With the top two point guards seemingly already off the board a full day ahead of the start of free agency Sunday at 6 p.m. ET, the market for D'Angelo Russell has become one of the summer's most intriguing developments.
Russell will not be back with the Brooklyn Nets, who appear poised to agree to a long-rumored max deal with Kyrie Irving, per ESPN's Adrian Wojnarowski. Irving will leave the Boston Celtics, who seem all but set to replace him with another All-Star in Kemba Walker, per Shams Charania of The Athletic and Stadium. That leaves Russell's fate up in the air, and an unlikely possibility has presented itself: a reunion with the Los Angeles Lakers.
On Saturday, Wojnarowski reported that the Lakers, fresh off creating a max salary slot by expanding their agreed-on trade for Anthony Davis with the New Orleans Pelicans, have been in contact with Russell's representatives, and that interest is mutual.
This scenario would have seemed outlandish as recently as six months ago, given Russell's rocky history with the Lakers. His rookie season in 2015-16 was marred by an incident involving Snapchat and then-teammate Nick Young, which resulted in a loss of trust from his teammates.
After his second season, Russell was traded to Brooklyn in a deal to unload Timofey Mozgov's contract. On the guard's way out the door, former Lakers president Magic Johnson made some pointed comments about Russell's maturity and lack of leadership ability.
Johnson is gone from the Lakers, at least officially, after his shocking resignation at the end of the regular season. Russell is coming off a career year in Brooklyn, including his first All-Star appearance and a second-place finish for the NBA's Most Improved Player award. Despite that, the Nets seem set on moving on to a bigger name in Irving. The Lakers, meanwhile, want a third star to combine with Davis and LeBron James.
On a surface level, a revisited Lakers-Russell partnership makes some sense. But how L.A. general manager Rob Pelinka manages this offseason will make or break the team's championship window with James and Davis. The danger of chasing a big name just to avoid the perception of striking out is real.
Per the New York Times' Marc Stein, the Lakers believe they have a shot to sign reigning Finals MVP Kawhi Leonard, by far the best player on the free-agent market now that Kevin Durant is out for the next year while he recovers from a torn Achilles. Leonard will, and should, be the Lakers' first priority. If they can land him, it hardly matters what the rest of the roster looks like—James, Davis and Leonard are enough of a Big Three to make them heavy favorites in the Western Conference.
Would Russell have the same transformative effect? No, because you can count on one hand the amount of players in the league as good as Leonard.
The Lakers arguably have two of them already. Now, they need a team.
The fate of the Golden State Warriors in the NBA Finals underscored the dangers of building a roster too top-heavy. Once Durant and Klay Thompson (torn ACL) went down, Golden State didn't have much depth beyond Stephen Curry and Draymond Green, and that talent gap was too much to overcome against Leonard's Raptors.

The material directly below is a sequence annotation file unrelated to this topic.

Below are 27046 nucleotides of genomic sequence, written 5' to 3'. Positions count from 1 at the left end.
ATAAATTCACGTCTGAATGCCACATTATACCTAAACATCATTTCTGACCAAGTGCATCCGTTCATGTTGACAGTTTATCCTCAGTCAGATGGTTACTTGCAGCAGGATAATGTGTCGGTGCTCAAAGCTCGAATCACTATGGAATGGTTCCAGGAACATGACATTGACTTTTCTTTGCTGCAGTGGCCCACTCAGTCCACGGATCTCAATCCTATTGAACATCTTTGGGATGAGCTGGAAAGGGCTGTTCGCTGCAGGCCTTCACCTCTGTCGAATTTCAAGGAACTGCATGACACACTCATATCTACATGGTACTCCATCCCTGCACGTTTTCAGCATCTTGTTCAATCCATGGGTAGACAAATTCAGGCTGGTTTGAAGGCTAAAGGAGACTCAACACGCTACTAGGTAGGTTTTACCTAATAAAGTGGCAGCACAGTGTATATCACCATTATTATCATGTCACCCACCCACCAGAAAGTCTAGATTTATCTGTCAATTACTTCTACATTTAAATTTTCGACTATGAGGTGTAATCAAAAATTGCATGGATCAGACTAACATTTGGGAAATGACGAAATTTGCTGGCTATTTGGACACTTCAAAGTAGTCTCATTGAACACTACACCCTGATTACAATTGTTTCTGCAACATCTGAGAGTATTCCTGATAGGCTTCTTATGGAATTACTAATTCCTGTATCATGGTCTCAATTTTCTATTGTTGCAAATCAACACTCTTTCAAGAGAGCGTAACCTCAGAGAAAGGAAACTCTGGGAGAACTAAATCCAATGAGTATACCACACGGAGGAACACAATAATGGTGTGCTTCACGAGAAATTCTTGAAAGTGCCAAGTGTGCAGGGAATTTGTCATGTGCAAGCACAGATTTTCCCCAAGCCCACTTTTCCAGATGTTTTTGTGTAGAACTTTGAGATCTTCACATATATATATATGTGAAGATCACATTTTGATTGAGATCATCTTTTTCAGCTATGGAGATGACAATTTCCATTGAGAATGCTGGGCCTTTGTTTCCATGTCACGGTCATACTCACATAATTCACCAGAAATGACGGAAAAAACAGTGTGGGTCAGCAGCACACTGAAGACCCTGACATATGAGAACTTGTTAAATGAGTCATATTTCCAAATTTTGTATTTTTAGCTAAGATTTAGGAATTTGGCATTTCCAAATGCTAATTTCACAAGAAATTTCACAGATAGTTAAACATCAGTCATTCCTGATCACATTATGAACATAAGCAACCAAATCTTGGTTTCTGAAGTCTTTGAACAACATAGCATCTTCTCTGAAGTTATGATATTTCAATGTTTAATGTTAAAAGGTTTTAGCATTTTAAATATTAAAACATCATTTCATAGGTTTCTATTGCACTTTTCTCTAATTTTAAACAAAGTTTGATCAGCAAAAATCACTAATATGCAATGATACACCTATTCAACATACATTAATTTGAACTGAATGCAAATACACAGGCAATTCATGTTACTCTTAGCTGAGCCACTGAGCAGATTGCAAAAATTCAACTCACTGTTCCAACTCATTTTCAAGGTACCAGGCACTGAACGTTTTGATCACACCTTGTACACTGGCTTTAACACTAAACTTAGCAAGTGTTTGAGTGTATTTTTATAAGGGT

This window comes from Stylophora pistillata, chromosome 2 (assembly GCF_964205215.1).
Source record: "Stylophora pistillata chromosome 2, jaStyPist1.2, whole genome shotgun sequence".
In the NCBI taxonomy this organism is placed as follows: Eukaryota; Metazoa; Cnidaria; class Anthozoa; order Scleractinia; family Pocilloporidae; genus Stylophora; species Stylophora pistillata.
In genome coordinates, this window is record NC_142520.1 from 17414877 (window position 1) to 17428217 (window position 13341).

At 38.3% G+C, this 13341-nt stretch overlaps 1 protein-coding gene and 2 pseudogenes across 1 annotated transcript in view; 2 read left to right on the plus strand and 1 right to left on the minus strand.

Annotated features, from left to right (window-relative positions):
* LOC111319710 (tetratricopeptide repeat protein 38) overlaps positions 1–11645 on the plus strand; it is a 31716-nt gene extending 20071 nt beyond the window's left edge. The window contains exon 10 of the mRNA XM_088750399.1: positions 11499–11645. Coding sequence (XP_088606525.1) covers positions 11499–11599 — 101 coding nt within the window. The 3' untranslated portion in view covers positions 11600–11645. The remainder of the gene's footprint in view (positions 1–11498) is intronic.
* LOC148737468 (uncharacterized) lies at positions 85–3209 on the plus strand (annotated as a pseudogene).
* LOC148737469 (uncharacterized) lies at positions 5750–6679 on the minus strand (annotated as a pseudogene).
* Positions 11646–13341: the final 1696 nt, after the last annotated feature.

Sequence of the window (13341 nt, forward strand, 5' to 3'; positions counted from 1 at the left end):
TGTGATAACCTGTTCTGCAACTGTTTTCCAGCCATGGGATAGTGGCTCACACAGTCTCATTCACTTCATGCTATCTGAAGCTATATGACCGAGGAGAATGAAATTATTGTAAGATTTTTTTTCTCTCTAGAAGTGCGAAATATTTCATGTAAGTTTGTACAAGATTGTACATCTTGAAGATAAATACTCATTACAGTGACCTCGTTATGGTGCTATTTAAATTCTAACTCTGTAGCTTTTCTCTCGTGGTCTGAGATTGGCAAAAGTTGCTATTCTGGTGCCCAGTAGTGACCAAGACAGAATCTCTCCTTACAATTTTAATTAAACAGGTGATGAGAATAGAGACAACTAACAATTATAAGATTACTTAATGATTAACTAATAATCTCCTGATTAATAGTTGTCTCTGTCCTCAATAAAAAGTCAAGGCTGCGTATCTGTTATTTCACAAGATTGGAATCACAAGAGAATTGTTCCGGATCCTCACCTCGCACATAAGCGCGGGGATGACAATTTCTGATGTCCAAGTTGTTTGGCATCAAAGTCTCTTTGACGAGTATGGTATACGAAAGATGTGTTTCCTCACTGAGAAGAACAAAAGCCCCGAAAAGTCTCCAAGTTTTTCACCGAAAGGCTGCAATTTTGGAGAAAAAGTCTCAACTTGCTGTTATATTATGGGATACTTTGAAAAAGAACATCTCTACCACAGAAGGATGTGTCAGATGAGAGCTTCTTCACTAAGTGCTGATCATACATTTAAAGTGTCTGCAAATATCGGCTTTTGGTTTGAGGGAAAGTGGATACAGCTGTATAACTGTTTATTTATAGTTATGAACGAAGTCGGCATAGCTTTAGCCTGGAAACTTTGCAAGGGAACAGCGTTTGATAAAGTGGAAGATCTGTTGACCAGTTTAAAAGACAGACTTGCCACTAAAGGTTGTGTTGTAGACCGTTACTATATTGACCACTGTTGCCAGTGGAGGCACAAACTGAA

If the Lakers sign a player to a max contract with their newly created cap space, Pelinka will have very few tools available to fill out the rest of the roster. As of now, only James, Davis and Kyle Kuzma are under contract; add another max player to that mix, and a veteran at the $4.7 million room mid-level exception, and it will leave 10 roster spots to be filled by players on minimum deals.
It's possible some of those spots will go to quality veterans who are looking to take a huge discount to chase rings. But with the amount of money being thrown around this summer, that could be too much to count on.
If the Lakers lose out on Leonard, they'd be better served by spreading around that $32 million in cap room to multiple veteran role players. Toronto's Danny Green, the Clippers' Patrick Beverley and Indiana's Bojan Bogdanovic all make sense next to James and Davis, and they will cost far less money than another star who doesn't move the needle as much as Leonard.
James is going into his age-35 season and missed the first significant time of his career last season with a groin injury. By the end of the year, he will likely have played the third-most minutes in NBA history. Davis has stayed relatively healthy the past two seasons, but he's had injury concerns throughout his career. Both superstars will likely be subject to load-management plans during the season. The Lakers will need quality rotation players to fill those gaps.
Russell had a terrific season in Brooklyn, answering many of the preexisting concerns about his game and establishing himself as one of the league's best up-and-coming guards. He's going to cash in on that year and earn a lot of money somewhere. But the Lakers should proceed with caution before they enter the bidding for second- and third-tier stars. They have too many other needs to address, and not much margin for error.